History of Medical Careers

Modern medicine did not always revolve around the latest and greatest blockbuster prescription medicines and esoteric subspecialties. Many years ago, there were no X-rays, computed tomography (CT) scans, or magnetic resonance imaging (MRI). Medical careers have roots beginning in prehistoric times and span many centuries, culminating in modern medicine.

Prehistoric medicine men were referred to as shamans. They were considered to have special powers that enabled them to prevent as well as cure illness. They often used magic, prayers, charms, and spells to heal the sick and injured. Through archaeological findings, we know that the most primitive type of brain surgery, called trephination, began during prehistoric times. Trephination entailed boring holes into the skull to release demon spirits suspected of causing illness. A few modern medicines, such as digitalis and quinine, have documented uses during these times.

Ancient Egypt has long been identified as the cradle of traditional Western medicine. During this time, practitioners typically had dual roles as physicians and priests. The duality most likely came from Egyptian beliefs of sickness being influenced by the gods. The most famous physician of Egyptian times was Imhotep. The Egyptians mastered human anatomy and organ function as a result of their traditional practice of human mummification. Formalized surgery has also been traced to these times. Other medical careers, such as dentistry, midwifery, obstetrics and gynecology, and pharmacy, are thought to have their beginnings during Egyptian times. It is believed that Egyptian pharmacists had access to or could manufacture hundreds of standardized prescription medicines.

Ancient Greece continued to formalize and refine medical treatment. Greek physicians attributed illness to an imbalance of the four humors (blood, phlegm, yellow bile, and black bile). Famous physicians during this time included Aesculapius and Hippocrates. Aesculapius was later worshipped as a Greek god. Hippocrates wrote many medical textbooks and is honored with the Hippocratic Oath, the professional ethical standard followed by modern-day physicians. The first acknowledged formal medical school was established during Greek times.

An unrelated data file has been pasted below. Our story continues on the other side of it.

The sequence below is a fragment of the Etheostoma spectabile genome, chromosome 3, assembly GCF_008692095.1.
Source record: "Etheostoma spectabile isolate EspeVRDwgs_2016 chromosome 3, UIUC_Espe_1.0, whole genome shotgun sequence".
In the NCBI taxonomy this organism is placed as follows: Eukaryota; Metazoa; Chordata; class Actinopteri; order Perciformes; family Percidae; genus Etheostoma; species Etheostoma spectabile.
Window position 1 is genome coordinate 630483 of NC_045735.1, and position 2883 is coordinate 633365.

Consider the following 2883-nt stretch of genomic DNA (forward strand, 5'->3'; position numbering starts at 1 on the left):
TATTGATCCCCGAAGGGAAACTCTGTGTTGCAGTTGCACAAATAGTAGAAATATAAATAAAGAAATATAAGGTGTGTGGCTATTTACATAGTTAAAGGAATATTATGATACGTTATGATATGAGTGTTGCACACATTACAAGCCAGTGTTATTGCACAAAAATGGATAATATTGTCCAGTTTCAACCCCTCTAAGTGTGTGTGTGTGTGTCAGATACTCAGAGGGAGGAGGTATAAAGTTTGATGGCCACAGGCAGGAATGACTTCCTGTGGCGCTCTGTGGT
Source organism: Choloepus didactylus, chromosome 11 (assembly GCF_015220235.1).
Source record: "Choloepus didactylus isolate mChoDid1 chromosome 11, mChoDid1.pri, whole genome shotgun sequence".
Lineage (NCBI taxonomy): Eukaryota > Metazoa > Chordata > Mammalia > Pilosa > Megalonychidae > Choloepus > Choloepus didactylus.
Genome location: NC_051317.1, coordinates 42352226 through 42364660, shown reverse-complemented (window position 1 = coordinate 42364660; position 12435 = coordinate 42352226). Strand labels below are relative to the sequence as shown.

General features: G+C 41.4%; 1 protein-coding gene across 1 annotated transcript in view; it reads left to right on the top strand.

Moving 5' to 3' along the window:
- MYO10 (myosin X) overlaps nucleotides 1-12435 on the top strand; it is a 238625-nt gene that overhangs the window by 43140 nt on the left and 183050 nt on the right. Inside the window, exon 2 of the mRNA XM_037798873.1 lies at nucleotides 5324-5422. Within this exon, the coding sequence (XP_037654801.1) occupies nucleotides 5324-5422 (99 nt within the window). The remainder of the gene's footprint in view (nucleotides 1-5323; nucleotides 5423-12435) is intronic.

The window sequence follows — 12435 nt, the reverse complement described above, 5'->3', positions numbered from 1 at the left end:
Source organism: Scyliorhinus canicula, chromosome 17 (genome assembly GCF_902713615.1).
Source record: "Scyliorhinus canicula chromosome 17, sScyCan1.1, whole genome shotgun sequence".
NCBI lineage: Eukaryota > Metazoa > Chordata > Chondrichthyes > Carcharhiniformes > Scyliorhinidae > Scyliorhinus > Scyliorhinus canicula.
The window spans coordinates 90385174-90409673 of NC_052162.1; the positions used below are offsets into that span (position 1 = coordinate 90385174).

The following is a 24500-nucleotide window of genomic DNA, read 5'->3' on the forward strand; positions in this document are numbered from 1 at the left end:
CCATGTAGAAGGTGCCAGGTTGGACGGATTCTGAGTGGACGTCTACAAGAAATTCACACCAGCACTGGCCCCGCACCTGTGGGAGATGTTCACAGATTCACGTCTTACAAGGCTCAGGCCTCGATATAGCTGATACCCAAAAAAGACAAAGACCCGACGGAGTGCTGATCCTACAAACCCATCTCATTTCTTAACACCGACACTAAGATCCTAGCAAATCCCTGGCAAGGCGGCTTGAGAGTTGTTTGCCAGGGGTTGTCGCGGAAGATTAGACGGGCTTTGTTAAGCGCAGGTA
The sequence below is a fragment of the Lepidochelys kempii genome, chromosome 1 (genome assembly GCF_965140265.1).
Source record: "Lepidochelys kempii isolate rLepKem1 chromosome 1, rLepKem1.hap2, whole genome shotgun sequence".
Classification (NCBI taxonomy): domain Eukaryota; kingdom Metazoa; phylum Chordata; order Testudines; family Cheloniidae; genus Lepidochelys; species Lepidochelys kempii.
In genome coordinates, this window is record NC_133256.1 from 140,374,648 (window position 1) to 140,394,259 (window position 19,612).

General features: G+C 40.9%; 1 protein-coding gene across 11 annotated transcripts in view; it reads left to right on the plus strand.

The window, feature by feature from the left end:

The Romans continued in the tradition of the Greeks. The most influential physician of the Roman era was Galen. He, like Hippocrates, wrote volumes of medical textbooks. During this time, we see the advent of the military medical corps and advances in the treatment of trauma. Army surgeons used instruments very similar to modern-day scalpels, forceps, and catheters. Hospitals were commonplace during this time. Sedatives such as morphine were common in surgery, and there is evidence of quasi-sterilization of surgical instruments. Public health was also fostered with the advent of water and sewage systems.

The seventeenth and eighteenth centuries were a great time of medical innovation. Anton van Leeuwenhoek refined the microscope; he was the first to discover red blood cells and observe microorganisms such as bacteria and protozoa. William Harvey was the first to describe how blood circulates throughout the body. Gabriel Fahrenheit developed the mercury thermometer. James Lind discovered that citrus fruit could prevent scurvy, hence, the advent of vitamins. Edward Jenner invented vaccinations after observing that exposure to the cowpox virus protected patients against the deadly smallpox virus. Humphry Davy was the first to describe the anesthetic properties of nitrous oxide. Other medical careers, such as pathology and histology, were founded by Giovanni Margagni and Marie Francois Bichat.

The scientific basis of modern medicine was developed during the nineteenth century. Rene Laennec invented the stethoscope. Joseph Lister began disinfecting surgical instruments, which greatly decreased the incidence of death from postoperative surgical infections. William Morton refined anesthesia and made surgery virtually painless. The first medical degree was granted to a woman, Elizabeth Blackwell, during this time. Louis Pasteur and Robert Koch established the germ theory of disease. Alexander Wood invented the hypodermic needle. The first vaccines for anthrax, rabies, tetanus, typhoid, and plague were developed. Willem Einthoven invented the electrocardiogram (EKG). Wilhelm Conrad Roentgen discovered X-rays. Felix Hoffman created and patented aspirin, the most widely used medicine in the world. Other medical careers, such as physiology, cellular pathology, microbiology, and bacteriology, were founded by Jakob Henle, Robert Virchow, Louis Pasteur, and Robert Koch.

The twentieth century saw further advancements in medicine. Karl Landsteiner characterized the existence of different human blood types. The process for synthesizing insulin was invented. The first vaccines for diphtheria, pertussis, tuberculosis, and tetanus were developed. Alexander Fleming invented penicillin. Jonas Salk developed the polio vaccine. The double helical structure of DNA was first characterized. The first vaccines for meningitis, measles, pneumonia, mumps, and rubella were developed. Giorgio Fischer invented liposuction. The first test-tube baby was born. Godfrey Hounsfield and Allan Cormack invented the computed tomography (CT) scan. Raymond Damadian invented and patented the magnetic resonance imaging (MRI) device. Human immunodeficiency virus (HIV), the virus that causes acquired immunodeficiency syndrome (AIDS), was identified. The human genome was completely mapped, and this innovation continued into the new millennium.

Last Updated: 05/21/2014